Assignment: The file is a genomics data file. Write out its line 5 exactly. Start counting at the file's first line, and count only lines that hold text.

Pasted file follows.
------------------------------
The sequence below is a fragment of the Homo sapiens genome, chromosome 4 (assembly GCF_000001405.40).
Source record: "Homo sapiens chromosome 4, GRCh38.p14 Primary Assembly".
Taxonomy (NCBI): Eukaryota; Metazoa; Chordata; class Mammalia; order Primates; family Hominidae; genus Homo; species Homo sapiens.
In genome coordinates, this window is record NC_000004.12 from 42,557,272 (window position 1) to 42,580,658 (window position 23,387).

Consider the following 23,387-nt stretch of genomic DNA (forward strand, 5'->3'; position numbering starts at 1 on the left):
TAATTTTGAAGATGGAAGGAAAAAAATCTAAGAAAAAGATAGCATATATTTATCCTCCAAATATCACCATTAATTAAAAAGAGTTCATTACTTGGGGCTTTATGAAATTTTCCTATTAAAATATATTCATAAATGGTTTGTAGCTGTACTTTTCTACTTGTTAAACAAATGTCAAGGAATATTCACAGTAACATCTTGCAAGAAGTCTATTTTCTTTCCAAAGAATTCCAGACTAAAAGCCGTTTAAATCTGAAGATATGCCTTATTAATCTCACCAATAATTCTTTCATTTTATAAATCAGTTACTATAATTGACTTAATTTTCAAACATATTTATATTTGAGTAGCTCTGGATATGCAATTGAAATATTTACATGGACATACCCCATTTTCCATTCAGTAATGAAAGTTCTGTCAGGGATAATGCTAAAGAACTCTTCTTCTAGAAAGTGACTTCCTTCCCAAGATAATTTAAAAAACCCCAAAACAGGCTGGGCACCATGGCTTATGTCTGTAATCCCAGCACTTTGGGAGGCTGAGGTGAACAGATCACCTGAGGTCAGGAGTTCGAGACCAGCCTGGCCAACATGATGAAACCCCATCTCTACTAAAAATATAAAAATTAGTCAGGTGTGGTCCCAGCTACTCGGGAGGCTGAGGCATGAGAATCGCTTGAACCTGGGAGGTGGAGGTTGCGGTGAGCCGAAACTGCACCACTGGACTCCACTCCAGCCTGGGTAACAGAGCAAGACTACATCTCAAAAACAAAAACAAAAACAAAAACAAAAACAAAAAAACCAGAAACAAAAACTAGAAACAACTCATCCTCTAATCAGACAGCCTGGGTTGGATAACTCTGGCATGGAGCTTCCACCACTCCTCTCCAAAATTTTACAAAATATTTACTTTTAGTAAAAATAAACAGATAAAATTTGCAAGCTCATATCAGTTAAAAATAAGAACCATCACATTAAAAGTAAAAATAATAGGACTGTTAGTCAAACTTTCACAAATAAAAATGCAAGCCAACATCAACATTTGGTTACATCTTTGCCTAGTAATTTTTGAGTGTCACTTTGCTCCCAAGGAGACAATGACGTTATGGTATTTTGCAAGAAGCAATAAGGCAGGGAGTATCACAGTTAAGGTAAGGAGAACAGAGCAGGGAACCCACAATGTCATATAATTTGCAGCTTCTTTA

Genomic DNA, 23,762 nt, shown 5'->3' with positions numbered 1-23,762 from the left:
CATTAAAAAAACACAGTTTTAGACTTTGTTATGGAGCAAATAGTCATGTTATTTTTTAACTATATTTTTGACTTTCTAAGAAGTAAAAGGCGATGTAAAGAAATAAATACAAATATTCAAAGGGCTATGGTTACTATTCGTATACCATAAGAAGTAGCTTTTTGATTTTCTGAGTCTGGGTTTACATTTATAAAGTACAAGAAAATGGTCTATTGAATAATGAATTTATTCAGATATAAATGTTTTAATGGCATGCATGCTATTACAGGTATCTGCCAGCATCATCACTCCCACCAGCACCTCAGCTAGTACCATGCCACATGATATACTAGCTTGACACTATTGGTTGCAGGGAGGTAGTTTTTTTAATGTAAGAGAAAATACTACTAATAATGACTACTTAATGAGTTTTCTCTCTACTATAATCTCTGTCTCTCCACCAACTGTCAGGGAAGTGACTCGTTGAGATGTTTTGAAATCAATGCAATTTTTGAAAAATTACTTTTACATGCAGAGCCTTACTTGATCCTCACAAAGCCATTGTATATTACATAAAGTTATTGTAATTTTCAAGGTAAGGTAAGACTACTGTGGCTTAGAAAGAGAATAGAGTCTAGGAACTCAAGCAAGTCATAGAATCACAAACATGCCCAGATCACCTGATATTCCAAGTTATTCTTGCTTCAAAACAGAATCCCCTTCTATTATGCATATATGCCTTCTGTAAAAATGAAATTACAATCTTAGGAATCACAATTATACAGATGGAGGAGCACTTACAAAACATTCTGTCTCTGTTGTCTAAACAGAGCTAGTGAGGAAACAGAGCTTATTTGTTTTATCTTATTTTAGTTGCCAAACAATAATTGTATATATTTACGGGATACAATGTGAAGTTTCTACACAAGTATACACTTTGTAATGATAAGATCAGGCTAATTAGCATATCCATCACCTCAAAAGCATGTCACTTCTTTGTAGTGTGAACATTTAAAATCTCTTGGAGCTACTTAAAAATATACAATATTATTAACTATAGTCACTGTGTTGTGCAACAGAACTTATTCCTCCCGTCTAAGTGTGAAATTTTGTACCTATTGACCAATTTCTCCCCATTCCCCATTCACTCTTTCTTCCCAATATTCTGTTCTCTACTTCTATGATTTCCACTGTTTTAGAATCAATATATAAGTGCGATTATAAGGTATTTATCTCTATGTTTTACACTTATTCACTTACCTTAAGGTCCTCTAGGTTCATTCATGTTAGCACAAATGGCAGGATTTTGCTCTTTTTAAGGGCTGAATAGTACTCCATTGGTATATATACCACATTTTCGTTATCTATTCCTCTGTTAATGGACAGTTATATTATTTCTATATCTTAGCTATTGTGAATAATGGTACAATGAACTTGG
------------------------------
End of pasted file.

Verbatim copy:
Consider the following 23,387-nt stretch of genomic DNA (forward strand, 5'->3'; position numbering starts at 1 on the left):